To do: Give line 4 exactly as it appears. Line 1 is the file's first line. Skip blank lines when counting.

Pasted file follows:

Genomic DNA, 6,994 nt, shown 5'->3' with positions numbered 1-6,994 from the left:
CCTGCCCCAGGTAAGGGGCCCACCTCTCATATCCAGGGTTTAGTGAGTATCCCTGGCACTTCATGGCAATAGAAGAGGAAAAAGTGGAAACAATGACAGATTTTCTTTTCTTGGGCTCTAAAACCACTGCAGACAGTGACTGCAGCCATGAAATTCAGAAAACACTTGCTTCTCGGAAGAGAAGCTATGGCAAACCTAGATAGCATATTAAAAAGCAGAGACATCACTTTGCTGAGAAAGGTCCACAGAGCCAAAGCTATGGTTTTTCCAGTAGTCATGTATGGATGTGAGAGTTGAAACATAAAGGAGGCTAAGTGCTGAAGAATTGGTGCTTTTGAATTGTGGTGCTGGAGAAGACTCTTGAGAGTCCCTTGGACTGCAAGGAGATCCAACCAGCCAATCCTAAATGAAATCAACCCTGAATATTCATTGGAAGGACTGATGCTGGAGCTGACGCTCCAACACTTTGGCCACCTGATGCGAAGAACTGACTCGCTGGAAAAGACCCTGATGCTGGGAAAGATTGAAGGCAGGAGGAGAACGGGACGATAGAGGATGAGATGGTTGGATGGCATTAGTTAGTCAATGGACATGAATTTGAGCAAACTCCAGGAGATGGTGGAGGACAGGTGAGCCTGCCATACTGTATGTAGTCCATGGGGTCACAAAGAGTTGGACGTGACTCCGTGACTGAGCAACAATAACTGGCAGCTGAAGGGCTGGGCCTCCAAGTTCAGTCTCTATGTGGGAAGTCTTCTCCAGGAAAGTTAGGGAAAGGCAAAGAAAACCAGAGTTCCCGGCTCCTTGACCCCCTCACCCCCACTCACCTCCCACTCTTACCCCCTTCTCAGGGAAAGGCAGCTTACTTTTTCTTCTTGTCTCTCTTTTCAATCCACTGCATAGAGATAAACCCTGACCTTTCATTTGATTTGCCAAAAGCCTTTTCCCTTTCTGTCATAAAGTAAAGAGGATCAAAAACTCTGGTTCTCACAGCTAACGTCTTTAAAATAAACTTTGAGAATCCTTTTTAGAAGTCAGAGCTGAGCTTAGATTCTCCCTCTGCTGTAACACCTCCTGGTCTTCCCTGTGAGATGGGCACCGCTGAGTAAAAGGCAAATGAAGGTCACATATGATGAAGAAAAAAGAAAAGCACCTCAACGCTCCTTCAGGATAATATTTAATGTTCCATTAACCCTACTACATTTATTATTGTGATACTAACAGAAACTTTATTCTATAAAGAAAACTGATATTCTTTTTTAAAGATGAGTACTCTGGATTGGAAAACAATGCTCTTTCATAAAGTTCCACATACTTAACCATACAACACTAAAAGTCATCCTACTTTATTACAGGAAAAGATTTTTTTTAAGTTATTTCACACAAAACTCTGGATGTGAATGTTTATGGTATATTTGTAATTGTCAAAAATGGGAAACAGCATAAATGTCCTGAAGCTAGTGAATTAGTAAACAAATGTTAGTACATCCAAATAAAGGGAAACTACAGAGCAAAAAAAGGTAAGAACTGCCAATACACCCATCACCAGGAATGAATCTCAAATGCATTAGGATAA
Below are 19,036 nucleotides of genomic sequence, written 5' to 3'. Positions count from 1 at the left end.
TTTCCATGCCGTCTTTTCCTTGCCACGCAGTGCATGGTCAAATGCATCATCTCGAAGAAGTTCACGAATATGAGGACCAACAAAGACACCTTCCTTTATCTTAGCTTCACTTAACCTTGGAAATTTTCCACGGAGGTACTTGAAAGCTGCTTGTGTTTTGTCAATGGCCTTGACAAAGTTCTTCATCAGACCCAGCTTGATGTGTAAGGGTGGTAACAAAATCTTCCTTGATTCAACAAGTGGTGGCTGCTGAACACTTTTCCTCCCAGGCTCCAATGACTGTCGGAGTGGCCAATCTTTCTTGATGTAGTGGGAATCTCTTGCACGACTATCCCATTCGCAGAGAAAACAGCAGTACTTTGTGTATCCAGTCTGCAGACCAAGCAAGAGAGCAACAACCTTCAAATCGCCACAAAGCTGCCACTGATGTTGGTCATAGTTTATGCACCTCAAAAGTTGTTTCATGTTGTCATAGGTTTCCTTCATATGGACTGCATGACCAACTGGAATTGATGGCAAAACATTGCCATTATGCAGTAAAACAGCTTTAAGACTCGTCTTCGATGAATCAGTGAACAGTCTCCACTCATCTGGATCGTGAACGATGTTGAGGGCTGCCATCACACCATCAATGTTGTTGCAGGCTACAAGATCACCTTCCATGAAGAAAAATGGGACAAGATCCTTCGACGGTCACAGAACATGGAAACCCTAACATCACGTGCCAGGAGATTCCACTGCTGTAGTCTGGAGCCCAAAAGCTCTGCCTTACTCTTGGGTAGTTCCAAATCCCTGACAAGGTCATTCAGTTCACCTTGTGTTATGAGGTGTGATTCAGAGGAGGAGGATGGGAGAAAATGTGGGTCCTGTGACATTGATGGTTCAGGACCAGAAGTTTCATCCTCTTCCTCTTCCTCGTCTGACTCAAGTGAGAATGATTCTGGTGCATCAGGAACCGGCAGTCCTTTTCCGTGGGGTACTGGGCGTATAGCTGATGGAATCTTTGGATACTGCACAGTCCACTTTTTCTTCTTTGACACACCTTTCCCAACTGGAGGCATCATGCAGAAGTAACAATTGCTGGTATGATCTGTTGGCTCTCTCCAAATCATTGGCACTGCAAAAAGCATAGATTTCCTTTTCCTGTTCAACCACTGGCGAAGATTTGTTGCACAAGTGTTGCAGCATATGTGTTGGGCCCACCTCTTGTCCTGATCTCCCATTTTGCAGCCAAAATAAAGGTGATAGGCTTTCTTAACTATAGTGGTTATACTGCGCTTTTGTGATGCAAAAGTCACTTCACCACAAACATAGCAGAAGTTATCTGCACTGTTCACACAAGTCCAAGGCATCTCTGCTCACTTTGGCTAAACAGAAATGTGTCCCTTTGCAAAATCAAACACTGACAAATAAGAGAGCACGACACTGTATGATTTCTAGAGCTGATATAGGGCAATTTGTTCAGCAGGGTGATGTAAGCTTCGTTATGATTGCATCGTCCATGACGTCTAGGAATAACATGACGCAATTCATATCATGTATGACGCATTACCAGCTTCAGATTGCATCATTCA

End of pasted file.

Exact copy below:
TTTCCATGCCGTCTTTTCCTTGCCACGCAGTGCATGGTCAAATGCATCATCTCGAAGAAGTTCACGAATATGAGGACCAACAAAGACACCTTCCTTTATCTTAGCTTCACTTAACCTTGGAAATTTTCCACGGAGGTACTTGAAAGCTGCTTGTGTTTTGTCAATGGCCTTGACAAAGTTCTTCATCAGACCCAGCTTGATGTGTAAGGGTGGTAACAAAATCTTCCTTGATTCAACAAGTGGTGGCTGCTGAACACTTTTCCTCCCAGGCTCCAATGACTGTCGGAGTGGCCAATCTTTCTTGATGTAGTGGGAATCTCTTGCACGACTATCCCATTCGCAGAGAAAACAGCAGTACTTTGTGTATCCAGTCTGCAGACCAAGCAAGAGAGCAACAACCTTCAAATCGCCACAAAGCTGCCACTGATGTTGGTCATAGTTTATGCACCTCAAAAGTTGTTTCATGTTGTCATAGGTTTCCTTCATATGGACTGCATGACCAACTGGAATTGATGGCAAAACATTGCCATTATGCAGTAAAACAGCTTTAAGACTCGTCTTCGATGAATCAGTGAACAGTCTCCACTCATCTGGATCGTGAACGATGTTGAGGGCTGCCATCACACCATCAATGTTGTTGCAGGCTACAAGATCACCTTCCATGAAGAAAAATGGGACAAGATCCTTCGACGGTCACAGAACATGGAAACCCTAACATCACGTGCCAGGAGATTCCACTGCTGTAGTCTGGAGCCCAAAAGCTCTGCCTTACTCTTGGGTAGTTCCAAATCCCTGACAAGGTCATTCAGTTCACCTTGTGTTATGAGGTGTGATTCAGAGGAGGAGGATGGGAGAAAATGTGGGTCCTGTGACATTGATGGTTCAGGACCAGAAGTTTCATCCTCTTCCTCTTCCTCGTCTGACTCAAGTGAGAATGATTCTGGTGCATCAGGAACCGGCAGTCCTTTTCCGTGGGGTACTGGGCGTATAGCTGATGGAATCTTTGGATACTGCACAGTCCACTTTTTCTTCTTTGACACACCTTTCCCAACTGGAGGCATCATGCAGAAGTAACAATTGCTGGTATGATCTGTTGGCTCTCTCCAAATCATTGGCACTGCAAAAAGCATAGATTTCCTTTTCCTGTTCAACCACTGGCGAAGATTTGTTGCACAAGTGTTGCAGCATATGTGTTGGGCCCACCTCTTGTCCTGATCTCCCATTTTGCAGCCAAAATAAAGGTGATAGGCTTTCTTAACTATAGTGGTTATACTGCGCTTTTGTGATGCAAAAGTCACTTCACCACAAACATAGCAGAAGTTATCTGCACTGTTCACACAAGTCCAAGGCATCTCTGCTCACTTTGGCTAAACAGAAATGTGTCCCTTTGCAAAATCAAACACTGACAAATAAGAGAGCACGACACTGTATGATTTCTAGAGCTGATATAGGGCAATTTGTTCAGCAGGGTGATGTAAGCTTCGTTATGATTGCATCGTCCATGACGTCTAGGAATAACATGACGCAATTCATATCATGTATGACGCATTACCAGCTTCAGATTGCATCATTCA